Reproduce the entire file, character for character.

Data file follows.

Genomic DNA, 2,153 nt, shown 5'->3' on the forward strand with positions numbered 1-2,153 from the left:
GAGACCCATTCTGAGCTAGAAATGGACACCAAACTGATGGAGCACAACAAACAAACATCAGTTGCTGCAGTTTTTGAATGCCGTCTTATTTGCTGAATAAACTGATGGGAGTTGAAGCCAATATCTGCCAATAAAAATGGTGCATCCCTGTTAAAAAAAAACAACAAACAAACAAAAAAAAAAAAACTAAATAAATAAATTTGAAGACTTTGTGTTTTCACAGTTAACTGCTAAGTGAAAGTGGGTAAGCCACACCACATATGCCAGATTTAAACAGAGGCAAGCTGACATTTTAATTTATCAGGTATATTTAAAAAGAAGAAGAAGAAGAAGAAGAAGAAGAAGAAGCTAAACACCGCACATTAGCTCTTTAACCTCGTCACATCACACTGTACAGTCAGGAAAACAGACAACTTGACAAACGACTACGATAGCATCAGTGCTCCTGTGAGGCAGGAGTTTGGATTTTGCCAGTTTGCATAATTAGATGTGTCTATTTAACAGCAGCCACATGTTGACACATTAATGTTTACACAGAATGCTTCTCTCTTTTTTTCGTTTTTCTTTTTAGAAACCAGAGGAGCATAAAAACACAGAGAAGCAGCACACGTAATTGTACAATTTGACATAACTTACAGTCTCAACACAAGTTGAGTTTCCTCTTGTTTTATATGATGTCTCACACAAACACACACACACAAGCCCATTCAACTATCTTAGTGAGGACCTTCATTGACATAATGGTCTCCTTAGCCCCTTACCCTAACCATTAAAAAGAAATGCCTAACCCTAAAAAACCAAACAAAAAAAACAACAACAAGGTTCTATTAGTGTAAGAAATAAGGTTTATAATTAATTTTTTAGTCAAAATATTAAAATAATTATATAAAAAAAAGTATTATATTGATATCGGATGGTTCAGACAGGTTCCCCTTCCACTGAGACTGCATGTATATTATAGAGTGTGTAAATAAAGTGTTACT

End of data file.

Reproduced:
Genomic DNA, 2,153 nt, shown 5'->3' on the forward strand with positions numbered 1-2,153 from the left:
GAGACCCATTCTGAGCTAGAAATGGACACCAAACTGATGGAGCACAACAAACAAACATCAGTTGCTGCAGTTTTTGAATGCCGTCTTATTTGCTGAATAAACTGATGGGAGTTGAAGCCAATATCTGCCAATAAAAATGGTGCATCCCTGTTAAAAAAAAACAACAAACAAACAAAAAAAAAAAAACTAAATAAATAAATTTGAAGACTTTGTGTTTTCACAGTTAACTGCTAAGTGAAAGTGGGTAAGCCACACCACATATGCCAGATTTAAACAGAGGCAAGCTGACATTTTAATTTATCAGGTATATTTAAAAAGAAGAAGAAGAAGAAGAAGAAGAAGAAGAAGCTAAACACCGCACATTAGCTCTTTAACCTCGTCACATCACACTGTACAGTCAGGAAAACAGACAACTTGACAAACGACTACGATAGCATCAGTGCTCCTGTGAGGCAGGAGTTTGGATTTTGCCAGTTTGCATAATTAGATGTGTCTATTTAACAGCAGCCACATGTTGACACATTAATGTTTACACAGAATGCTTCTCTCTTTTTTTCGTTTTTCTTTTTAGAAACCAGAGGAGCATAAAAACACAGAGAAGCAGCACACGTAATTGTACAATTTGACATAACTTACAGTCTCAACACAAGTTGAGTTTCCTCTTGTTTTATATGATGTCTCACACAAACACACACACACAAGCCCATTCAACTATCTTAGTGAGGACCTTCATTGACATAATGGTCTCCTTAGCCCCTTACCCTAACCATTAAAAAGAAATGCCTAACCCTAAAAAACCAAACAAAAAAAACAACAACAAGGTTCTATTAGTGTAAGAAATAAGGTTTATAATTAATTTTTTAGTCAAAATATTAAAATAATTATATAAAAAAAAGTATTATATTGATATCGGATGGTTCAGACAGGTTCCCCTTCCACTGAGACTGCATGTATATTATAGAGTGTGTAAATAAAGTGTTACT